Photocopying Photocopying laws in those enlightened countries that subscribe to them (UK, Canada, Australia, New Zealand, France, Germany, Netherlands, the Scandinavian countries) allow you to copy a limited amount for personal use and research freely. They allow you to photocopy a limited amount of a book for use with a class too, and select a number of institutions each quarter to make careful records of photocopying. These change every quarter. The author is then paid a small photocopying royalty from a central fund, based on the records. The records are sometimes bizarre, but it was good to see a few pounds come in from my long out-of-print but still used Basic Reading Programme (enough to buy a CD, anyway) and perplexing to wonder who regularly copies 2800 pages from Grapevine Teacher’s Book. I assume it’s the introduction, photocopied by teacher trainers. The Times Educational Supplement called it a mini-teacher training course on publication, and it does seem to be functioning that way. (Japan and the USA are not members of the enlightened group. They should be.)
Photocopying in ELT accelerated in the early 80s when misguided teacher trainers on one month courses decided it was a good idea for trainees with no experience to prepare and assemble their own materials. Why? The expertise that goes into an ELT course can’t be learned in a couple of weeks. You’re invariably better-off following the logic of a course than mixing and matching. Instead of teaching people how to deal with given materials more effectively, they felt it good to have everyone becoming an author before they’d even started teaching. Forget the logic of a progression, forget the complex recycling that any good course provides. Choose whatever takes your fancy and compile a set of photocopied greatest hits. A lesson here from Streamline, add one from Headway. Slip in something from Interchange. It makes a nonsense of the care that went into writing any one of them. One French government body photocopied bits of Streamline, Strategies and Headway, assembled them into a so-called “course”, had the audacity to add their own copyright line and then SOLD the compilation to students without paying a penny. Theft.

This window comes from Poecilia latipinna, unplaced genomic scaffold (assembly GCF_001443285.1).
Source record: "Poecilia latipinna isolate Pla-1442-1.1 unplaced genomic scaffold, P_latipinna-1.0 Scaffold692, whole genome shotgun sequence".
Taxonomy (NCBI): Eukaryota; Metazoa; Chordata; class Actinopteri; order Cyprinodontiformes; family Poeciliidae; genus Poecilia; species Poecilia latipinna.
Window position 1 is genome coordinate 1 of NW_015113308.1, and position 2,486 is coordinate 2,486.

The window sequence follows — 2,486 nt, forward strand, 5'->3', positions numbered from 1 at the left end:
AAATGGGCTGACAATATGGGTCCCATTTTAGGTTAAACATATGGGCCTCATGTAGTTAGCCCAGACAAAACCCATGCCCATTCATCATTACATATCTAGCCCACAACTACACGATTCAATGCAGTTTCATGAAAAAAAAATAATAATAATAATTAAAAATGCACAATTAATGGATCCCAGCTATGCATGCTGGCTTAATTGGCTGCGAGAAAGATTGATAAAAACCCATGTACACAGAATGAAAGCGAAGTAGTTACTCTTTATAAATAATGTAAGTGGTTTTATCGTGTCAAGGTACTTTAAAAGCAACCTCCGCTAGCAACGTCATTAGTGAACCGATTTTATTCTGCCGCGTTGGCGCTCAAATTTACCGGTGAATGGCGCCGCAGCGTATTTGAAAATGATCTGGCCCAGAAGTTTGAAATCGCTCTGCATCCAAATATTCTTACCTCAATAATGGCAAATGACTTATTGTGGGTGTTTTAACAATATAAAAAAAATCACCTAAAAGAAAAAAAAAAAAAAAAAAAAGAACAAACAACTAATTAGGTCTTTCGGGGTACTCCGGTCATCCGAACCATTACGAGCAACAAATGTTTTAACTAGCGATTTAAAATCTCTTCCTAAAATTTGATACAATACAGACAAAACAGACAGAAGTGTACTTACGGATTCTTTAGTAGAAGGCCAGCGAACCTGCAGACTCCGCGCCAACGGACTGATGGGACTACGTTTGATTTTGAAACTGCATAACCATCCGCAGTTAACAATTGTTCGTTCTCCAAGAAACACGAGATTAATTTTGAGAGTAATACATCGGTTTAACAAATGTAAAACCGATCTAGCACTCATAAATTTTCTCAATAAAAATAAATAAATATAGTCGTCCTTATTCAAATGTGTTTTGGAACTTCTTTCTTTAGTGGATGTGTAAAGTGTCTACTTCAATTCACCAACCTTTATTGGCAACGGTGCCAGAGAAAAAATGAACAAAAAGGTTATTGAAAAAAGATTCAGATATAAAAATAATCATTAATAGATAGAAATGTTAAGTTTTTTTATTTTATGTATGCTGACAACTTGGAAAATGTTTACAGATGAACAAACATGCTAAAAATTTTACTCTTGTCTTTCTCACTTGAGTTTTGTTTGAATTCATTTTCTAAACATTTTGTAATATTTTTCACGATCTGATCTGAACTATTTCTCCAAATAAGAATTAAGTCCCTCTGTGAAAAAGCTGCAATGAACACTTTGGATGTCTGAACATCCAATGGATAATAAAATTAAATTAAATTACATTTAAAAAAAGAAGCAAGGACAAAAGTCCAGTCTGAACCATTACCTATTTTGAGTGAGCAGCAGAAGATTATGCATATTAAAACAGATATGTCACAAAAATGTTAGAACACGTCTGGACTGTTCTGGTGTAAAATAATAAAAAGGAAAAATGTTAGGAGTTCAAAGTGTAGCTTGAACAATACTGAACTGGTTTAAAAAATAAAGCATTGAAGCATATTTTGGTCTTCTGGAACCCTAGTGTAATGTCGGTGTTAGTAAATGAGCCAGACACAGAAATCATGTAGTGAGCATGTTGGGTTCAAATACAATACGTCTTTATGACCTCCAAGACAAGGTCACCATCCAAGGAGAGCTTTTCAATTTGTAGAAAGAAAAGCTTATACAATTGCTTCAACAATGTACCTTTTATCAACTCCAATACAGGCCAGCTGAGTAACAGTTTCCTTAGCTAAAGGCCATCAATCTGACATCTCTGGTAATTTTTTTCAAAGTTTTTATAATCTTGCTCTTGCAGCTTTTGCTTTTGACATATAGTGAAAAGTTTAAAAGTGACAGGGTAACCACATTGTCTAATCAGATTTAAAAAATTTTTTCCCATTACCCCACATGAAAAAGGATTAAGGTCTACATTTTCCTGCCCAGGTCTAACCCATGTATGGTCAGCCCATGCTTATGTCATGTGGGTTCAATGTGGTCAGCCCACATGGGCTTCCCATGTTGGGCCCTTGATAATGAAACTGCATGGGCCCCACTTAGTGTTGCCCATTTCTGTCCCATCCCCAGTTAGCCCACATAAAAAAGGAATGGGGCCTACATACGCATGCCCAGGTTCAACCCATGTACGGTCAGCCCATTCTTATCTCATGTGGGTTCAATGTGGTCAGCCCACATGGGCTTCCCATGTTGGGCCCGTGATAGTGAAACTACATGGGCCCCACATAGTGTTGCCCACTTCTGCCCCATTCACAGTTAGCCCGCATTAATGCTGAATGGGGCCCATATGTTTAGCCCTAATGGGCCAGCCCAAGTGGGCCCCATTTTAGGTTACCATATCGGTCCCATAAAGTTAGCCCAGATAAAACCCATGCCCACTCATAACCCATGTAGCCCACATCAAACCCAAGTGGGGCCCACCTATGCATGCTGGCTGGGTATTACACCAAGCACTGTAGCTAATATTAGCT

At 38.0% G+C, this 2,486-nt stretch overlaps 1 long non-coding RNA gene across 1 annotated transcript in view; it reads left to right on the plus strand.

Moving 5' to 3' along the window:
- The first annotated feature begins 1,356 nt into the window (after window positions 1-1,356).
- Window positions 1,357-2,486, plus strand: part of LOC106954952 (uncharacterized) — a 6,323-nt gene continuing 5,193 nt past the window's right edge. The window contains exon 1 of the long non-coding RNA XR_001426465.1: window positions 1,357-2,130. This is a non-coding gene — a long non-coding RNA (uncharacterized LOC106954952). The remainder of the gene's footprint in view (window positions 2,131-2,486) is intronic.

The ‘Greatest Hits’ approach for hastily assembling a course is ludicrous to any professional course designer. In teacher training I’ve seen so many greatest hits ragbags of material. Invariably they are based on what someone likes to teach, not a coherent progression through what needs to be taught. We all know that some areas of the language are easy to teach and practise and produce lists and tables of achievement that satisfy students, at least on the surface. That’s why comparatives are awarded far more space in textbooks than they need or deserve. They “teach well”. I don’t think I’ve seen a greatest hits collection that delves into defining and non-defining relative clauses. Students end up with a ring binder full of selective badly copied grubby dog-eared pages which are difficult to review and unappetizing to browse through.
Nowadays a course like IN English provides free photocopiables for class use doing what only photocopiables can do, not just photocopying pages from a book. That is providing something that can’t be read in advance, that can be cut-up (sometimes) and reassembled, classroom games and activities.
Video We suffered even more with video, and in the end illegal copying killed it. Ten of our thirteen videos went out of print, fallen to the copying and piracy. When Grapevine video came out a European school chain wrote to complain that it was copy-protected. They wanted to buy just one copy and use it in ALL their one hundred and forty plus schools. Bad luck. They couldn’t. ELT video was not over-priced. If you had been on the set of English Channel, you’d have seen twenty-five people working a twelve hour day. All need lunch, tea, coffee, dinner. A massive catering cost before they even pay wages. Yes, the video in the shop costs more than a feature film. A feature film sells in hundreds of thousands. We sell in hundreds. If you price it per student who watches it, it’s cheap input. We also have to expect a high level of copying and price that in. If the copying passes a certain point, the publisher simply can’t afford to do it.
If copying really could be eradicated (there are always ways round any protection) the cover price would drop significantly. The honest purchaser is subsidizing the dishonest user.